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Vermont GOP governor affirms refugee welcome, seeks more

  • FILE - In this Jan. 27, 2017, file photo, kindergarten teacher Susan Cody, left, shows newly arrived Syrian refugee Dania Khatib around a classroom as her mother Mahasen Boshnaq, center rear, and father Ahmed Khatib, right, watch at the Northwest Primary School in Rutland, Vt. The parents fled Syria in 2012 and the family lived in Turkey until they arrived in Rutland. In a Jan. 6, 2020, letter to President Donald Trump, Vermont Republican Gov. Phil Scott reaffirmed the state's commitment to accept refugees from across the world. (AP Photo/Lisa Rathke, File) AP file photographs

  • FILE - In this Aug. 5, 2019 file photo, Hussam Alhallak holds a bottle for his son, Danyal, who was born in the United States, in the family's apartment in Rutland, Vt. Alhallak, his wife and their two older children fled the war in Syrian in 2015 and are rebuilding a life for themselves in Vermont. In a Jan. 6, 2020, letter to President Donald Trump, Vermont Republican Gov. Phil Scott reaffirmed the state's commitment to accept refugees from across the world. (AP Photo/Lisa Rathke, File)

Associated Press
Published: 1/10/2020 10:22:56 PM
Modified: 1/10/2020 10:22:16 PM

MONTPELIER — Vermont’s Republican governor has reaffirmed the state’s commitment to accepting refugees from across the world and says he would like to return the number of people arriving in the state to the levels before President Donald Trump took office.

In a letter to the president and U.S. Secretary of State Mike Pompeo, Gov. Phil Scott said the state has welcomed almost 8,000 refugees since 1989 and that before Trump took office, the state was accepting about 325 to 350 a year.

In fiscal year 2019, Vermont took in 115 refugees, said Amila Merdzanovic, of the Vermont office of the U.S. Committee for Refugees and Immigrants.

“Vermont’s refugee communities have made countless contributions to our state,” said Scott’s letter to the president, which was dated Monday and released by the governor’s office to those who asked for it. “Refugees help ensure a healthy sized and diverse student population. They help employers fill open positions, contributing to the community and local economy, and pay federal, state and local taxes.”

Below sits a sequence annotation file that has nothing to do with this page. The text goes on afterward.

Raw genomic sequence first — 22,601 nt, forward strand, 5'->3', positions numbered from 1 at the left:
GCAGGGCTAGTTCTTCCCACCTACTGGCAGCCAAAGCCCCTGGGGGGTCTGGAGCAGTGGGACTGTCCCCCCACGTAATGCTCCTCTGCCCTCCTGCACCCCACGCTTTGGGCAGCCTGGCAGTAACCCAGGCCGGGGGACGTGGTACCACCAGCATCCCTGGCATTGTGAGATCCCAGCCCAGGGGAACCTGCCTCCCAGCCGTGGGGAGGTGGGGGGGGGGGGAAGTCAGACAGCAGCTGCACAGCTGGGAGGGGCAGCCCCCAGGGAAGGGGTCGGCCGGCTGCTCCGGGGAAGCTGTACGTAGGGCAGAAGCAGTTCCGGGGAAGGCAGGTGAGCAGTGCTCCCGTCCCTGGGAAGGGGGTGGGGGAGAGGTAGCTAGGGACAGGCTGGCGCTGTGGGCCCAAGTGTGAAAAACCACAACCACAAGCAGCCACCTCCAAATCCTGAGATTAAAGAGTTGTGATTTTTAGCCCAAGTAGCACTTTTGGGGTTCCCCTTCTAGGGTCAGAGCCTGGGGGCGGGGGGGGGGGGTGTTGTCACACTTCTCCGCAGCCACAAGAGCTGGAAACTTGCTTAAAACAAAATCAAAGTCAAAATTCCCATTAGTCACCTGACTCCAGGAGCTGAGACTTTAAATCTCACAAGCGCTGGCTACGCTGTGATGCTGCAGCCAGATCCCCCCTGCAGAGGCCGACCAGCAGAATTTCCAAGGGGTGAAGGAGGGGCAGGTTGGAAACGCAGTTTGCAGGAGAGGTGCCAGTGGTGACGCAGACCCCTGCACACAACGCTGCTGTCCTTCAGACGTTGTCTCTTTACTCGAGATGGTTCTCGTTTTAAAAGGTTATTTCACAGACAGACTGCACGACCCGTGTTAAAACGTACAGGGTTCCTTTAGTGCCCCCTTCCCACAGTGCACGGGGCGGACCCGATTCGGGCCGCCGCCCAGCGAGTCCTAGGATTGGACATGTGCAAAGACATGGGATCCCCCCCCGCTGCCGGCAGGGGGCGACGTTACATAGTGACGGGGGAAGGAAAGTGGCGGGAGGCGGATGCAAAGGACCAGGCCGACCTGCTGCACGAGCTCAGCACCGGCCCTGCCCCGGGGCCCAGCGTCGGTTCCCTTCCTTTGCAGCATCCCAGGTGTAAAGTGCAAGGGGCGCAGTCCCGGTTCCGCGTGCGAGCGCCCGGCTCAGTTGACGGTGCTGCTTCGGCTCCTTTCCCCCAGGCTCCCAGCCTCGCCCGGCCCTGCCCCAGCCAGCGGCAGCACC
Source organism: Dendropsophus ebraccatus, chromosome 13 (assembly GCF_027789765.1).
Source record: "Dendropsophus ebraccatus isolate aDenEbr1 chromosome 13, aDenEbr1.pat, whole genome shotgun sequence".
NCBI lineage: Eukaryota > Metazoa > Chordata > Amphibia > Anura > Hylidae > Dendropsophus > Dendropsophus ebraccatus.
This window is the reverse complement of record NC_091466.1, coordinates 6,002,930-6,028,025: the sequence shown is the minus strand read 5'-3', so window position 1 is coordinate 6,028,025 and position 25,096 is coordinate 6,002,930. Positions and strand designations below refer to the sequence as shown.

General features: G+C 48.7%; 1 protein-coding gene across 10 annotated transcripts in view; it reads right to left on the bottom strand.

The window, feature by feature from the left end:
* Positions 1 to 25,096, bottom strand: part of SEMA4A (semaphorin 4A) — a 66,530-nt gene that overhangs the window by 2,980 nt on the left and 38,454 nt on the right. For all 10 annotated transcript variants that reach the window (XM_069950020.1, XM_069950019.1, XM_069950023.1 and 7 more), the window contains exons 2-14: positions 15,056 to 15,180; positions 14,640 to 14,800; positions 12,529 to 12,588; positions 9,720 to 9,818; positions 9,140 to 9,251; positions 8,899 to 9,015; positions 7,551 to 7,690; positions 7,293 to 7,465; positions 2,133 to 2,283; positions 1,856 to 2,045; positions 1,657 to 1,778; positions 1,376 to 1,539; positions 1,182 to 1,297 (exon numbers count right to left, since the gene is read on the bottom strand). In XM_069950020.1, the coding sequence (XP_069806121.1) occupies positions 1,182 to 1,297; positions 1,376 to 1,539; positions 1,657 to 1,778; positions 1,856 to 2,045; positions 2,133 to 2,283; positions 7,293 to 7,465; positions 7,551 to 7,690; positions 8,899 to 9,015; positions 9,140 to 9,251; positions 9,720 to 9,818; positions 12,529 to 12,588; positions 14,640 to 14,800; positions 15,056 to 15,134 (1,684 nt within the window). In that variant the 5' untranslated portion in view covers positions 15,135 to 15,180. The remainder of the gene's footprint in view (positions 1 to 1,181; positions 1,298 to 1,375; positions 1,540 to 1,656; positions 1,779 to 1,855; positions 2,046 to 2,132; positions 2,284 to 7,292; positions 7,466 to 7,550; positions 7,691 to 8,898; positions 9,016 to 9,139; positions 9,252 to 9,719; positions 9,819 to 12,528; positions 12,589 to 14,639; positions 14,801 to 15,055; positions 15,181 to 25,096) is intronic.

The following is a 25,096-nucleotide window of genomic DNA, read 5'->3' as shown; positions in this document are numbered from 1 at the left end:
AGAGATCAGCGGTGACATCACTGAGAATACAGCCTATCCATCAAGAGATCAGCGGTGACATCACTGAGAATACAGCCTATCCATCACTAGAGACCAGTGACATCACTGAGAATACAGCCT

Scott sent the letter in response to an executive order signed by the president in September that requires governors to publicly say they will accept refugees. Trump also slashed the number of refugees allowed into the United States in 2020 to a historic low of 18,000, part of the administration’s efforts to reduce both legal and illegal immigration.

Under the terms of the president’s order, refugees cannot automatically come to the states without gubernatorial approval, even if cities and counties welcome them.

The governors have a Jan. 21 deadline so resettlement agencies can secure federal funding in time to plan where to place refugees. At least 41 states have publicly agreed to accept refugees, but a governor’s decision doesn’t preclude local officials from refusing to give their consent.

Meanwhile, a federal judge in Maryland is weighing whether to block the president’s executive order.

Before Trump took office in 2017, there were plans to resettle about 100 refugees from Syria and Iraq in the Rutland area, But only three families arrived before Trump imposed a ban on travelers from certain majority-Muslim countries. The three Syrian families are said to be settling in well.

“Vermont has never conditioned and will never condition refugee resettlement on a refugee’s race, ethnicity, religion or national origin,” Scott wrote.

Vermont has been one of the most welcoming resettlement states, Merdzanovic said.

“It is so vital to what Vermonters are all about, being welcoming and inclusive,” she said.

Scott wrote that the refugees who arrived in Vermont were primarily from Bhutan, Burma, Bosnia, Burundi, the Democratic Republic of the Congo, Iraq, Somalia, Sudan and Vietnam.

Scott said an average of 90% to 94% of the refugees arriving in Vermont have become economically self-sufficient within eight months of arriving. For fiscal year 2019, the figure was 100%, he wrote.

The arrival of the refugees is “one tool in our toolbox” that Vermont is using to help grow the state’s workforce and attract more workers, the governor wrote.

“To the extent other states may not consent to resettle refugees, I hope refugees will consider Vermont a welcoming place that can meet their needs,” Scott wrote.

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